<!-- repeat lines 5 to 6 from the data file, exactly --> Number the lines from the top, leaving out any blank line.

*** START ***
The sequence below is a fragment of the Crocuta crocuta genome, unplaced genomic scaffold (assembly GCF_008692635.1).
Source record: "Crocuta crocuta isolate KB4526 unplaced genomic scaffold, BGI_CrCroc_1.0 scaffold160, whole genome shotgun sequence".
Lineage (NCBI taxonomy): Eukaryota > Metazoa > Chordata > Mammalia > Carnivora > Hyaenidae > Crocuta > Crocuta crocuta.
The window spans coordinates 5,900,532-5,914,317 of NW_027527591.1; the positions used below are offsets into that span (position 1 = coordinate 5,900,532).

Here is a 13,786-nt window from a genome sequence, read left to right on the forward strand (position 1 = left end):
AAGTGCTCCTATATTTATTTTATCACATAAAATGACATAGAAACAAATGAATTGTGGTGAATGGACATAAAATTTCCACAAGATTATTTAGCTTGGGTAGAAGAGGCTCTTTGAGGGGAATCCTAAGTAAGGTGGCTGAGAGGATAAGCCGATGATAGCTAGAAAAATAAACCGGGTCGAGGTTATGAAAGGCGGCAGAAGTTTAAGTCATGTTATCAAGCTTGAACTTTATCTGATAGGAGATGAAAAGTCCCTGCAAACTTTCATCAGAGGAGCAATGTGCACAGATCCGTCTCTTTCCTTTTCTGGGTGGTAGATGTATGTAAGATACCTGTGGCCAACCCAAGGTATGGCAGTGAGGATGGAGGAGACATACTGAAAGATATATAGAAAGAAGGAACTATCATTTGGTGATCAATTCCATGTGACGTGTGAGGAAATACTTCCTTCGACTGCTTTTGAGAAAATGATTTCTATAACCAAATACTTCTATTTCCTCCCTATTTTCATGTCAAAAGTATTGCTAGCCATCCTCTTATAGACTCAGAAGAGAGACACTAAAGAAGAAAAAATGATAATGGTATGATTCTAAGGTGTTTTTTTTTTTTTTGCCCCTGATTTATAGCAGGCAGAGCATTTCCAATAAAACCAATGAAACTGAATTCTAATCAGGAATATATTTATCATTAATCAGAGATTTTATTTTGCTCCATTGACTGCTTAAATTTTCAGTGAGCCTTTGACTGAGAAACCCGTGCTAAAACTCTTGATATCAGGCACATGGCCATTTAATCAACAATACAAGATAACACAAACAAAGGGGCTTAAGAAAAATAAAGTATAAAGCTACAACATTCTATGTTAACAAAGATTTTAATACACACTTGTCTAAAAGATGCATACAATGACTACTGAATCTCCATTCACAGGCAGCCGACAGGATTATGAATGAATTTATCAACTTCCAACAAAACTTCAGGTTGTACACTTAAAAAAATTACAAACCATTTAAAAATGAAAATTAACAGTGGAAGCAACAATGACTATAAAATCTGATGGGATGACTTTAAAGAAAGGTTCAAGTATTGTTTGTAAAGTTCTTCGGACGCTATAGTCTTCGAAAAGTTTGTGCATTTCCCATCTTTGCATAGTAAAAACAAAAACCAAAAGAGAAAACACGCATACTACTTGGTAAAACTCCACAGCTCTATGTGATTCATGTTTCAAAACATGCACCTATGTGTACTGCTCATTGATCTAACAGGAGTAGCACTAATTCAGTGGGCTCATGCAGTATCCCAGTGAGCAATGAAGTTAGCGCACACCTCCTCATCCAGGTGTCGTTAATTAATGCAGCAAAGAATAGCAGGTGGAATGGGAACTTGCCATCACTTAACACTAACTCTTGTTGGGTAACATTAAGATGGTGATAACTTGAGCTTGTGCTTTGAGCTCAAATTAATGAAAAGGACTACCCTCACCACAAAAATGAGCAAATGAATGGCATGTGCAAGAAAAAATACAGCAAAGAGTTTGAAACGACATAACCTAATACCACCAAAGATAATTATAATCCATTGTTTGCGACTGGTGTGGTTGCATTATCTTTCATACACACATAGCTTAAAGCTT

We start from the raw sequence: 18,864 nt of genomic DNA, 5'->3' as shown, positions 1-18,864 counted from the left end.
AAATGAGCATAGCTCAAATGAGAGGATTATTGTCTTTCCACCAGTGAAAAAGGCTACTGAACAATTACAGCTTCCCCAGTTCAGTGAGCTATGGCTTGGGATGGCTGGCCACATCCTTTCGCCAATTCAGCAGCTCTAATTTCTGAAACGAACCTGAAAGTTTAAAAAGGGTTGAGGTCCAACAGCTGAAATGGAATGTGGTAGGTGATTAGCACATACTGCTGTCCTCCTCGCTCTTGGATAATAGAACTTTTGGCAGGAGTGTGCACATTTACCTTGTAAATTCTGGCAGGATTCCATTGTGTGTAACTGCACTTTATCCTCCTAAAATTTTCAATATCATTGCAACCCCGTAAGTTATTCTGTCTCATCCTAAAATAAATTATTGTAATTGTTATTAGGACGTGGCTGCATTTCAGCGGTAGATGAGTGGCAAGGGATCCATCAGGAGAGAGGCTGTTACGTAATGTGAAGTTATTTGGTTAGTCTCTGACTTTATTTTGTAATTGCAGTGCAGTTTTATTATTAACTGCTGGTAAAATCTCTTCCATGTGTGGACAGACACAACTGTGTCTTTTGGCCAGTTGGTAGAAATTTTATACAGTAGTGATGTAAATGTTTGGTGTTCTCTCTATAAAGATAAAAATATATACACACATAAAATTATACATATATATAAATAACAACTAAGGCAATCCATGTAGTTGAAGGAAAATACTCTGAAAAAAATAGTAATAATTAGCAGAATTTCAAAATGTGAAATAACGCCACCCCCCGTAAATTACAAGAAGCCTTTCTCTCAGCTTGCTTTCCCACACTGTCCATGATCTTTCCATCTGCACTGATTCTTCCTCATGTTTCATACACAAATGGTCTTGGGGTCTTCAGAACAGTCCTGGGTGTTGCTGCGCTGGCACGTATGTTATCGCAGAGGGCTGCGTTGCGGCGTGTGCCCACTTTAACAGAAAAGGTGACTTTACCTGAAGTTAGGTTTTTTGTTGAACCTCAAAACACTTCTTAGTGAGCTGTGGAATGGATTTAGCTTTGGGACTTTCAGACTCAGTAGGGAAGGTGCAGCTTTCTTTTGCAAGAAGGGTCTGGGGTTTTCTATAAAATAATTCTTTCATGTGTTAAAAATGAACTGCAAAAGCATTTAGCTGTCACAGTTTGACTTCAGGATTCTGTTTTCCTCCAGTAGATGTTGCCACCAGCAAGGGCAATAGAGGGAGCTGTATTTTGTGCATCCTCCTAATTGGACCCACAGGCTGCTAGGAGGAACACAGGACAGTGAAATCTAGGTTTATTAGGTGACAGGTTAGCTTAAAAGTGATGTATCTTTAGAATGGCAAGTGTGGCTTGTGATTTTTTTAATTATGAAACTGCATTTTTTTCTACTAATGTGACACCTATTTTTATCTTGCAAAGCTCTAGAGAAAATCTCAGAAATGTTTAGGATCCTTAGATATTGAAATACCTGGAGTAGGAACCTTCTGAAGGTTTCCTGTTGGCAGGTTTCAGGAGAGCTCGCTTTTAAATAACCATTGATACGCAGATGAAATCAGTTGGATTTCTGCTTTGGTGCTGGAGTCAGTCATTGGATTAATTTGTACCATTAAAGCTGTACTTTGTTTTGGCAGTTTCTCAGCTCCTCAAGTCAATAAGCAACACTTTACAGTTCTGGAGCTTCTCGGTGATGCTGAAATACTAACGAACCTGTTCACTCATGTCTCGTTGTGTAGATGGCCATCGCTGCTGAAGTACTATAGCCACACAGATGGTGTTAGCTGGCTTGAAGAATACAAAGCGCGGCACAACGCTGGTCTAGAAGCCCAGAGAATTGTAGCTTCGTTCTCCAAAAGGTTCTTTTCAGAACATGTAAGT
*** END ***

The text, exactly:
Here is a 13,786-nt window from a genome sequence, read left to right on the forward strand (position 1 = left end):
AAGTGCTCCTATATTTATTTTATCACATAAAATGACATAGAAACAAATGAATTGTGGTGAATGGACATAAAATTTCCACAAGATTATTTAGCTTGGGTAGAAGAGGCTCTTTGAGGGGAATCCTAAGTAAGGTGGCTGAGAGGATAAGCCGATGATAGCTAGAAAAATAAACCGGGTCGAGGTTATGAAAGGCGGCAGAAGTTTAAGTCATGTTATCAAGCTTGAACTTTATCTGATAGGAGATGAAAAGTCCCTGCAAACTTTCATCAGAGGAGCAATGTGCACAGATCCGTCTCTTTCCTTTTCTGGGTGGTAGATGTATGTAAGATACCTGTGGCCAACCCAAGGTATGGCAGTGAGGATGGAGGAGACATACTGAAAGATATATAGAAAGAAGGAACTATCATTTGGTGATCAATTCCATGTGACGTGTGAGGAAATACTTCCTTCGACTGCTTTTGAGAAAATGATTTCTATAACCAAATACTTCTATTTCCTCCCTATTTTCATGTCAAAAGTATTGCTAGCCATCCTCTTATAGACTCAGAAGAGAGACACTAAAGAAGAAAAAATGATAATGGTATGATTCTAAGGTGTTTTTTTTTTTTTTGCCCCTGATTTATAGCAGGCAGAGCATTTCCAATAAAACCAATGAAACTGAATTCTAATCAGGAATATATTTATCATTAATCAGAGATTTTATTTTGCTCCATTGACTGCTTAAATTTTCAGTGAGCCTTTGACTGAGAAACCCGTGCTAAAACTCTTGATATCAGGCACATGGCCATTTAATCAACAATACAAGATAACACAAACAAAGGGGCTTAAGAAAAATAAAGTATAAAGCTACAACATTCTATGTTAACAAAGATTTTAATACACACTTGTCTAAAAGATGCATACAATGACTACTGAATCTCCATTCACAGGCAGCCGACAGGATTATGAATGAATTTATCAACTTCCAACAAAACTTCAGGTTGTACACTTAAAAAAATTACAAACCATTTAAAAATGAAAATTAACAGTGGAAGCAACAATGACTATAAAATCTGATGGGATGACTTTAAAGAAAGGTTCAAGTATTGTTTGTAAAGTTCTTCGGACGCTATAGTCTTCGAAAAGTTTGTGCATTTCCCATCTTTGCATAGTAAAAACAAAAACCAAAAGAGAAAACACGCATACTACTTGGTAAAACTCCACAGCTCTATGTGATTCATGTTTCAAAACATGCACCTATGTGTACTGCTCATTGATCTAACAGGAGTAGCACTAATTCAGTGGGCTCATGCAGTATCCCAGTGAGCAATGAAGTTAGCGCACACCTCCTCATCCAGGTGTCGTTAATTAATGCAGCAAAGAATAGCAGGTGGAATGGGAACTTGCCATCACTTAACACTAACTCTTGTTGGGTAACATTAAGATGGTGATAACTTGAGCTTGTGCTTTGAGCTCAAATTAATGAAAAGGACTACCCTCACCACAAAAATGAGCAAATGAATGGCATGTGCAAGAAAAAATACAGCAAAGAGTTTGAAACGACATAACCTAATACCACCAAAGATAATTATAATCCATTGTTTGCGACTGGTGTGGTTGCATTATCTTTCATACACACATAGCTTAAAGCTT